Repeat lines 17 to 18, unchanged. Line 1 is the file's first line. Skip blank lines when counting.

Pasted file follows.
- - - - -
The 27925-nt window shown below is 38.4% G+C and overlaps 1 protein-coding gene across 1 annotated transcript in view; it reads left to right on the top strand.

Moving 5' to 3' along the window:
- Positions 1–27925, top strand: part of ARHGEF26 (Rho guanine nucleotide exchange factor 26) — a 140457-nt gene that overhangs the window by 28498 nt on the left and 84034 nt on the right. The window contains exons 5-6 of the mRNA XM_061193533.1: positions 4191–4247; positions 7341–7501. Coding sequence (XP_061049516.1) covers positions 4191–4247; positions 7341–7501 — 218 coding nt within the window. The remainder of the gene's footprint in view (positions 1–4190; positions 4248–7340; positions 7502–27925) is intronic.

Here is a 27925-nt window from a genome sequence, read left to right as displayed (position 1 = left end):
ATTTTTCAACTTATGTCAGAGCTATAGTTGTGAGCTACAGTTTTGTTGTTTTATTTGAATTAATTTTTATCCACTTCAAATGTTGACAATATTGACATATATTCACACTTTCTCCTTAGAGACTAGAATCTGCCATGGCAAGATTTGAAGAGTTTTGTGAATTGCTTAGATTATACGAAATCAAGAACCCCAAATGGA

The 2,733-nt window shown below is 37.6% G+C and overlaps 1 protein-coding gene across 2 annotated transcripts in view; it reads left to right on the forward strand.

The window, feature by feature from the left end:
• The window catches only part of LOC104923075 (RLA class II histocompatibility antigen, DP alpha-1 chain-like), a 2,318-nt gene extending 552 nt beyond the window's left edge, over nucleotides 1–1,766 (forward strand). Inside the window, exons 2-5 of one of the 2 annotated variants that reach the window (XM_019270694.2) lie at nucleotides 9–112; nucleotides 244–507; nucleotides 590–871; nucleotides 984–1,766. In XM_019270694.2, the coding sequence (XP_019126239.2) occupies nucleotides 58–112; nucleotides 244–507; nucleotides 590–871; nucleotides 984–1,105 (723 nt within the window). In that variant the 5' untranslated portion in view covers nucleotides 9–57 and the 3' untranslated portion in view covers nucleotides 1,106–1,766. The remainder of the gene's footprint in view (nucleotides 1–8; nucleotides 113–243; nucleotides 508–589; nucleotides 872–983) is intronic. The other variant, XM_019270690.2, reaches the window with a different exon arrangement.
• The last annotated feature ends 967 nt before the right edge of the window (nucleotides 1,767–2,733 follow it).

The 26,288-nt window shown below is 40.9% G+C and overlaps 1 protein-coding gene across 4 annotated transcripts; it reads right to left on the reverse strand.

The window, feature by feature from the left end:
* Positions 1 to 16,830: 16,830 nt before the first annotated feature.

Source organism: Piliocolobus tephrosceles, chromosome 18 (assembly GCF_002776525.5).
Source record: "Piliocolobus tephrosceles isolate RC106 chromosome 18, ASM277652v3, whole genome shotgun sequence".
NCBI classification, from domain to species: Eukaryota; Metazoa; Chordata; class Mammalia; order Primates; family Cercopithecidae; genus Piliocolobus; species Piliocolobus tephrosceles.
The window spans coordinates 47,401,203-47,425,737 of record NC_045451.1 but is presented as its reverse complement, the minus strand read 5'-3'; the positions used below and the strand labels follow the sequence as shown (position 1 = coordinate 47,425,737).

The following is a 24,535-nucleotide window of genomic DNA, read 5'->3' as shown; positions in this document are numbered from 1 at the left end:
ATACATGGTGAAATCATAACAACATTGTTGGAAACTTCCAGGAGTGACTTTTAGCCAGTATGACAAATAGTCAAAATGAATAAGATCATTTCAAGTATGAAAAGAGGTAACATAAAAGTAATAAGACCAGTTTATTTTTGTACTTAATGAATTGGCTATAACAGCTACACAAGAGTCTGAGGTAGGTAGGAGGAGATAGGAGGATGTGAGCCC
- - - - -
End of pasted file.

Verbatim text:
The following is a 24,535-nucleotide window of genomic DNA, read 5'->3' as shown; positions in this document are numbered from 1 at the left end:
ATACATGGTGAAATCATAACAACATTGTTGGAAACTTCCAGGAGTGACTTTTAGCCAGTATGACAAATAGTCAAAATGAATAAGATCATTTCAAGTATGAAAAGAGGTAACATAAAAGTAATAAGACCAGTTTATTTTTGTACTTAATGAATTGGCTATAACAGCTACACAAGAGTCTGAGGTAGGTAGGAGGAGATAGGAGGATGTGAGCCC